This need for bodily containment is echoed in discourses of leaky bodies, particularly bodies which menstruate, the incontinence of very young or very old bodies, and the incontinence of disabled bodies (Liddiard and Slater 2017). Failure to contain leaks—failure to keep uncontrollable leaks private—is incompatible with proper ablebodymindedness, and a failure of proper self-control. Expressing pain works as a leak because it is horrifying, abject. The unimaginable horror—the ontological impossibility—of pain results in pain being reacted to in the same way as leaks of physical fluids, as though observing and acknowledging the expression of pain will make that pain contagious—will cause the observer to feel that pain. Thus, expressions of pain are not not understood, but deliberately ignored; it is not a failure to express pain by the person in pain, it is an unwillingness to 'catch' pain on behalf of the witness, and unwillingness or inability to imagine oneself in pain. When the person in pain identifies their pain as chronic, when they repeatedly speak of being in pain, the failure of empathy and the increased stigma they experience (Hoffman and Tarzian 2001; Nielsen and Fernandez 2010; Morris 1991; Wendell 1996; Bourke 2014b) is because the experience of being constantly in pain is one that is so awful to witness that the witness feels compelled to push them away. Thus, the person in pain is compelled to control their pain, and their expression of pain—and also to perform their control, to make their control visible to others.

BDSM as Control

The need for pain management and the need to find a way of living with a chronically pained bodymind was a recurring theme across interviews. Participants identified that need as both internal—something they desired for themselves—and external, a pressure they felt from others. The narratives of pressure to manage their pain were twined with the stigma of disability and the stigma of being in pain. This paper seeks to present an acknowledgement of this stigma—both external and internalised—as well as participants' desire for and experience of fulfilment and pleasure while also continuing to live with pain.

Julie explained this by contrasting the vulnerability she felt in BDSM with the fragility she felt with chronic pain;

"Kink pain is about proving otherwise. It's about laying yourself vulnerable, and opening yourself up to your own strength and the strength of others. You are giving something away, but similarly getting so much back. And testing your own resolve. Because in any kink pain situation, you can stop it if it gets too much - even if you then regret it moments later. Chronic pain is nothing of the sort. It tests you. It can, however much you try to rise above it to get through it, bring you crashing down. And you can't say a safeword and step away from it. It makes you fragile, to some extent" (Julie, diary entry).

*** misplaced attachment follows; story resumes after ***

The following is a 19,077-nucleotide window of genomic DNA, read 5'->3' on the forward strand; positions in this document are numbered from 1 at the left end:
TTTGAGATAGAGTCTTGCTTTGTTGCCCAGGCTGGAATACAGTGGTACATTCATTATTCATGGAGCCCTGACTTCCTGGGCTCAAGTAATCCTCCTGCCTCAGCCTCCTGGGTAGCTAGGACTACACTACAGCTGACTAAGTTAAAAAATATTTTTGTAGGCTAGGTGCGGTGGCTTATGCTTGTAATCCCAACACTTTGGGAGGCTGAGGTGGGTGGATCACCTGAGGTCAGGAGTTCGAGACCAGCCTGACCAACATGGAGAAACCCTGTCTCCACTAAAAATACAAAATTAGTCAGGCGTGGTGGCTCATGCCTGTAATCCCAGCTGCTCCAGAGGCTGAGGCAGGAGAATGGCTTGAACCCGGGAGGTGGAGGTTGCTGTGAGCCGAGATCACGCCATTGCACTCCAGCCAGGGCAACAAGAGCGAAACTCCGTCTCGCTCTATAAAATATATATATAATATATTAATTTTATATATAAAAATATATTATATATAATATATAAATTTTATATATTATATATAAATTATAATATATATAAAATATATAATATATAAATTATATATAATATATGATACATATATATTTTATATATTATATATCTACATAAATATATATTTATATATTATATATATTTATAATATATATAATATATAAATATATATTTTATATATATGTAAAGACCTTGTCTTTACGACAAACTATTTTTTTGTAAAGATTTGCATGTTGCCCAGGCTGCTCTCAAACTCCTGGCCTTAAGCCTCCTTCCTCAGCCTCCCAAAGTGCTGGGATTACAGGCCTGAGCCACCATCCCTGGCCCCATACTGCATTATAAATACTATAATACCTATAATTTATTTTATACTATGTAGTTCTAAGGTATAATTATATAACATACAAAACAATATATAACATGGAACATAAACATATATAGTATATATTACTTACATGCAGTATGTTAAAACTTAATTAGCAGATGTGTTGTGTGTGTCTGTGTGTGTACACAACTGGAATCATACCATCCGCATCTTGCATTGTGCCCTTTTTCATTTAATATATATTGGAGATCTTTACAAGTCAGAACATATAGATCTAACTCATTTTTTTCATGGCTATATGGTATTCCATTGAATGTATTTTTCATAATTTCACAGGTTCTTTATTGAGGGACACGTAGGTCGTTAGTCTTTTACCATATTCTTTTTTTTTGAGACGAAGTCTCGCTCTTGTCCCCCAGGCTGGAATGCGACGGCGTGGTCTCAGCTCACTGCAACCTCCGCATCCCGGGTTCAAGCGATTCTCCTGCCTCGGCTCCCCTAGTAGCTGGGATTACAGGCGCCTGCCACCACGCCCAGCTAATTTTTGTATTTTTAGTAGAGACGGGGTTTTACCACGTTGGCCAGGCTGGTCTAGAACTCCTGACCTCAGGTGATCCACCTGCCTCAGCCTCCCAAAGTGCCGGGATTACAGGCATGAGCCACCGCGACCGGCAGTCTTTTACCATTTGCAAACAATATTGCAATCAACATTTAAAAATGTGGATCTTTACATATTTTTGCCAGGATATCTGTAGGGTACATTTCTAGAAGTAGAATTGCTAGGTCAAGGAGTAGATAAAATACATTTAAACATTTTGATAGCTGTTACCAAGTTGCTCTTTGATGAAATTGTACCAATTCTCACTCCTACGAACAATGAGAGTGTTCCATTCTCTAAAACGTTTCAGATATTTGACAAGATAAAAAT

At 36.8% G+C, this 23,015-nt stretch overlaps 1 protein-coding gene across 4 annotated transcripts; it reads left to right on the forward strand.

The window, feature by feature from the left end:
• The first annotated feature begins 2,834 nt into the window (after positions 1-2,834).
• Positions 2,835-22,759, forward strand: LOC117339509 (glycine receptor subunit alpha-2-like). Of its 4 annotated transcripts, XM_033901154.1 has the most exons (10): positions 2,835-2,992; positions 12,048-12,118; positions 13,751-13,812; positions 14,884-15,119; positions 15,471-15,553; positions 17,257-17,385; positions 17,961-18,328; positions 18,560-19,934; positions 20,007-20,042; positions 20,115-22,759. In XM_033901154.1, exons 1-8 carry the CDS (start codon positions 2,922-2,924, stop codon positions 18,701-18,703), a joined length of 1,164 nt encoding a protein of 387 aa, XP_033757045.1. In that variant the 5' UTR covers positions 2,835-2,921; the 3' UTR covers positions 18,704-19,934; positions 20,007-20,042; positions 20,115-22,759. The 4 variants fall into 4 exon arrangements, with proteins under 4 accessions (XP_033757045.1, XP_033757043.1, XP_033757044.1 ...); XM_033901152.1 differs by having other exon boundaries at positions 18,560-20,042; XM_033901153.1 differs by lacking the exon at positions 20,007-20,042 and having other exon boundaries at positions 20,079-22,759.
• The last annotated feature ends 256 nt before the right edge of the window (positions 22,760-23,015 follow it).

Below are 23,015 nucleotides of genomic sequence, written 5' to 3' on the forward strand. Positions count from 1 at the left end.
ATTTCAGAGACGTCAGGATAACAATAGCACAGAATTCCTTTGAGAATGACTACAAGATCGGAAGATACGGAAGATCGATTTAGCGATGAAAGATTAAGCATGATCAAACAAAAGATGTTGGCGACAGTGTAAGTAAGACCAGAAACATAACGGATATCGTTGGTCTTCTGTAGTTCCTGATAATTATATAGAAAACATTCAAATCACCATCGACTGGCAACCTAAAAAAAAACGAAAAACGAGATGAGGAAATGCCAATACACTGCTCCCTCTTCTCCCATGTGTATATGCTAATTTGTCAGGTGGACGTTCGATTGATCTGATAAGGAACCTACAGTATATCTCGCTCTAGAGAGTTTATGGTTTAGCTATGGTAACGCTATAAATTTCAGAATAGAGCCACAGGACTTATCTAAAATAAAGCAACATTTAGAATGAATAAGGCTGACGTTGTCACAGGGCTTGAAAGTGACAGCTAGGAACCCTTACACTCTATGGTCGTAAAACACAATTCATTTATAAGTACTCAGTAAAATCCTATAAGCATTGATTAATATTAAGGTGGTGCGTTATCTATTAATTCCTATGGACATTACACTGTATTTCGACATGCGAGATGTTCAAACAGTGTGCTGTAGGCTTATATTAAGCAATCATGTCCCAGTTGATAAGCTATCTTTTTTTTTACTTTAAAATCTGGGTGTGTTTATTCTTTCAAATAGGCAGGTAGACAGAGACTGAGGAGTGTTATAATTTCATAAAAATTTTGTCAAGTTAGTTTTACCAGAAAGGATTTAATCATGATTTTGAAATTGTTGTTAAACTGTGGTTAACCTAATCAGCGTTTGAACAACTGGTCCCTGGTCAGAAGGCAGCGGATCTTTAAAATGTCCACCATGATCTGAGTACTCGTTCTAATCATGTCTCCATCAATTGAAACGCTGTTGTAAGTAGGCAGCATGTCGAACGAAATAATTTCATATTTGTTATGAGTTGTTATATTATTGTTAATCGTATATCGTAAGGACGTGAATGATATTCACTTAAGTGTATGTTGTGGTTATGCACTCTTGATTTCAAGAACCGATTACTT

Julie's experience was echoed by other participants. What this meant is that in using pain within their play, participants were able to engage emotionally with their pain, and with their bodily selves, in a controlled space, and in ways in which they were in control, rather than relying on the judgement of medics or caregivers. This is because in kink, they had the ability to decide how they received pain, and to call a stop to any activity—as well as the knowledge that the pain is temporary. Kink play is also a space where they are able to be uncontrolled in their emotional response—to give voice to their experience. One of the pleasures of kink was the time and space to engage with pain, as well as an audience willing to witness pain.

The sensation of pain itself is tightly controlled within kink play, as only particular instruments or methods of pain creation are used, and the location on the body is chosen carefully depending on factors from personal preference to a need to reduce the chance of visible marking—for example, flogging the back and buttocks, rather than caning the breasts. Therefore, as another participant, Michelle, explained, the pain from play can feel very different to the already-present chronic pain, in that it is a different sensation, or in a different location in/on the body. Kink provided some of the participants with (in their view) a way to control their chronic pain, through creating increased pain, which will be stopped at any point in the near future, and that they can both plan for and control—through discussion with their play partner, and through calling a stop to the scene, and this sense of control over sensation meant they felt a degree of control over their chronic pain as well;

"I think, um, I like it because it's being in control of the pain. Or there's a level of, yeah, I'm in control rather than my body being in control. Even though my body then reacts to the pain in certain ways. But it's that I'm deciding to have pain, rather than it deciding to have me, type stuff" (Julie, interview one).

For other participants, kink pain could overlay—not quite replace—chronic pain; in its urgency and acute sensation, it pulled attention away from chronic pain. Acute pain—in a controlled situation—allowed for a control of pain, again welcoming in sensation, reshaping the context. Edward explained that kink play more generally—not just pain from play—could act as a distraction, taking his mind off of his pain temporarily, as he was focused on performing tasks for his Mistress.

Kink and kinky sex could also be pleasurable, which impacted the pain participants experienced—and thus provided them with another source of control. Natalie reported that orgasm from sex (whether including kink or not) gave her a measure of temporary pain relief, and sex with kink resulted in stronger orgasms, and thus more effective relief—although it was also more tiring for her, meaning it was more costly in terms of fatigue afterwards. Rita also experienced a measure of pain relief from kink play;